In 2014, friends and fellow craft brew enthusiasts Beny Ashburn and Teo Hunter realized something was missing from the chummy but uniform $29.3 billion American craft brew scene: People who looked like them.

"There was a huge void of diversity" among craft beer drinkers and brewers, says Ashburn, an advertising pro who once worked on the marketing team at Beats by Dre. Ashburn started kicking around ideas with Hunter, a craft beer aficionado who had acquired a taste for smaller batch brews while working as a vendor in the entertainment industry. They created a lifestyle brand representing Black beer drinkers and brewers. Dope & Dank, as they named it, launched with the simple, direct slogan: "Black People Love Beer."

"The industry is pretty homogenous, not only from a cultural standpoint, but from a race standpoint," says Hunter. "Beny and I just kind of took that head on."

Now they want to help the industry become even more diverse: Crowns & Hops, together with Scottish brewers BrewDog, have announced a program to give out $100,000 in grants to other Black brewers through an initiative they've called the 8 Trill Pils Fund.

The name 8 Trill Pils comes from a 2018 study by the W.K. Kellogg Foundation, which found that the U.S. economy could grow by $8 trillion by 2050 if racial barriers were knocked down and structural inequalities were remedied. (It's also the name of a limited edition Crowns & Hops beer launching September 8, the profits of which will go to social justice charities.)

"We saw immediately that we could literally be an '8 Trill' case study; we were embodying it," says Hunter.

While the Brewers Association recognizes 8,000 breweries in the U.S., only around 60 are Black owned. A recent New York Times story on the efforts craft brewers are making to be more inclusive noted that Black brewers represent 1 percent of the industry.

When starting the business, Ashburn understood the importance of creating an "emotional connectivity between products, community, and culture." Dope & Dank focused on inviting African Americans into the largely White world of craft beer through events, tastings, and social media. They threw craft beer potlucks at barbershops and streetwear businesses and invited Black beer lovers to taprooms where they could sample microbrews.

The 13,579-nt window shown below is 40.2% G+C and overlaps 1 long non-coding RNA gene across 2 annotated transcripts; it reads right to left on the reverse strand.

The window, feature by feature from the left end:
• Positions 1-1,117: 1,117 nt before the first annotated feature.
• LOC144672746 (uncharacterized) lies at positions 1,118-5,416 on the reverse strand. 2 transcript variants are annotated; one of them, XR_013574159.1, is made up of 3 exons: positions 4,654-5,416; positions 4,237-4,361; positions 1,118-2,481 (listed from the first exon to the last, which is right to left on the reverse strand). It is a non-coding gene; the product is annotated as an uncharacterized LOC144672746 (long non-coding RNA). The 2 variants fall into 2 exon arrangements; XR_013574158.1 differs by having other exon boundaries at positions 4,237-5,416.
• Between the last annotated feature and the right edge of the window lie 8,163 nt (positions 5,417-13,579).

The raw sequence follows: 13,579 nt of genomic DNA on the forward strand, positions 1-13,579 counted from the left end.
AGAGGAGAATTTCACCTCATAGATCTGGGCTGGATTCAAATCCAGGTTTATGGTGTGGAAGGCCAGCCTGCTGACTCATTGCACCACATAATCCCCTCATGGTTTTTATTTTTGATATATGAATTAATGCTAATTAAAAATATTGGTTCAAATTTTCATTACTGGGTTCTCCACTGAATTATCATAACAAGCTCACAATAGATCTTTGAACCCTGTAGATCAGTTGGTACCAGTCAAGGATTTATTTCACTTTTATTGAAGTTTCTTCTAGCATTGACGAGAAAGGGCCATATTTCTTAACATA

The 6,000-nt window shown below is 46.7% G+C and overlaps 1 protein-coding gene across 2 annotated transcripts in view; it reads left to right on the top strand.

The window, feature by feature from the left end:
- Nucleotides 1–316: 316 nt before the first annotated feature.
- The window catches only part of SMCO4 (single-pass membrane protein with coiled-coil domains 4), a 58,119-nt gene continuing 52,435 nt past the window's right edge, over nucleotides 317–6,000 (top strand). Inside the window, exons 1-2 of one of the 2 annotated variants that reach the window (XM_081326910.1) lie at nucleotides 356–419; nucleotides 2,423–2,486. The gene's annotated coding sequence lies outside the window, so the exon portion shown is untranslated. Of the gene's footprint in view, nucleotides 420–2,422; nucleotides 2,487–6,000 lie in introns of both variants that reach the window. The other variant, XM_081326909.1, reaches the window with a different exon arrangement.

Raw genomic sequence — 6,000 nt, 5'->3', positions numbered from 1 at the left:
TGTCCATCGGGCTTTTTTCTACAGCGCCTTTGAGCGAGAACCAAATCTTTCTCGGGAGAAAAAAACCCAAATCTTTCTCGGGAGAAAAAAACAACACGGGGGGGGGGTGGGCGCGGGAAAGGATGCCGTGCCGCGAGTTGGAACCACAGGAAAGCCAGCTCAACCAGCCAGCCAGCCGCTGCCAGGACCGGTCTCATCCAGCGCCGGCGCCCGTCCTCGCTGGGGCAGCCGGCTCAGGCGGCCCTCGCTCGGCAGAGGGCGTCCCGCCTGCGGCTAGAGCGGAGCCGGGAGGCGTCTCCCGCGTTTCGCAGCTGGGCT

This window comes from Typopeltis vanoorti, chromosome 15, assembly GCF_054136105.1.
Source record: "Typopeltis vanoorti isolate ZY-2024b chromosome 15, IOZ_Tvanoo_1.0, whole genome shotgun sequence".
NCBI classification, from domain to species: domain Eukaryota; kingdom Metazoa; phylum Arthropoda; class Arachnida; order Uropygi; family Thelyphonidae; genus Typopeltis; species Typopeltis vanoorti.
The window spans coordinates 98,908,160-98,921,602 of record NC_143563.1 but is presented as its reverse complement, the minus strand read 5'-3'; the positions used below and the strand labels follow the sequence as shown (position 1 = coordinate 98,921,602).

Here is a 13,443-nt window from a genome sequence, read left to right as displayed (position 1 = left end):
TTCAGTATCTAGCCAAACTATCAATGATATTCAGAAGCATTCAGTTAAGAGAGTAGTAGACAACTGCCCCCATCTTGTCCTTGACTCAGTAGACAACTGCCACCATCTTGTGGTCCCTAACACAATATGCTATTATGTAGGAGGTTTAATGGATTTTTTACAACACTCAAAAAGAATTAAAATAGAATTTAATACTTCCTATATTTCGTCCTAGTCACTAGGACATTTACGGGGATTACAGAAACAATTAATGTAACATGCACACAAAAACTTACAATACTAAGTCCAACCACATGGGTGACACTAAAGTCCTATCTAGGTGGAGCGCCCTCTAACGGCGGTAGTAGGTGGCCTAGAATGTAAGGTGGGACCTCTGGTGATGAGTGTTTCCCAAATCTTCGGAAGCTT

"We identified pretty early that your palate is connected to your experience," Hunter says. "If your experience is full of doubt with regards to if you even belong, then the likelihood that you're going to enjoy something--and enjoy it enough to pass it on to someone else--is pretty low."

Their early events were small, but in 2017, Dope & Dank hosted a "take over" party during L.A. Beer Week, offering a curated list of hard-to-find beers and lifestyle merchandise to 150 attendees at a North Hollywood bar. As the brand's momentum picked up, Ashburn and Hunter traveled the world, reaching out to Black beer drinkers everywhere from Miami's Art Basel to London taprooms. All the while, they served up beers made by their favorite craft brewers and hatched a plan to start brewing their own.

At the end of 2019, Hunter and Ashburn launched a craft label called Crowns & Hops and contracted with a Santa Rosa, California-based brewery to make their first beer, called BPLB (Black People Love Beer) Hazy IPA. The most recent run of BPLB Hazy IPA (about 550 cases) sold out. Now, Hunter and Ashburn are building their own Inglewood, California-based brewery and taproom.

Another Crowns & Hops blend, Urban Anamoly American Stout, came out of a partnership with BrewDog, which recruited Hunter and Ashburn as guides to L.A.'s craft brew scene while filming a TV show in the city. Since then, the Crowns & Hops team has visited Scotland, tapping their Urban Anamoly beer at BrewDog pubs in the U.K. and growing their fan base overseas.

Thanks to the Black Lives Matter movement, the conversation around race in business, particularly around equity, has buttressed Dope & Dank's mission. "For the first time in history, everyone in this country is looking at what it means for the Black community to actually take part in the equity that drives this community," Hunter says. Fighting racism and making room for Black-owned businesses to thrive is "a strategy for economic growth for all of us," he says.

As Ashburn sees it, the aim of 8 Trill Pils initiative is "galvanizing the Black and Brown craft beer community to come together and really be involved in craft beer in a way that no one had ever seen before."

"They're such an important voice in this conversation," says James Watt, CEO of Brewdog. "They're just so passionate in everything they do. The more diverse our industry is, the stronger it's going to be long term."

In addition to collaborating on the 8 Trill Pils initiative, BrewDog is brewing and distributing Crown & Hops's 8 Trill Pils, which joins BPLB Hazy IPA, Urban Anamoly, and Black Is Beautiful Pecan Pie Stout--all very different flavors brewed to appeal to a diverse community of beer lovers. The idea is: The more beer lovers who feel included, the better.

"Craft beers always express that community is first," Hunter says. "We haven't altered or changed anything outside of just truly representing our culture."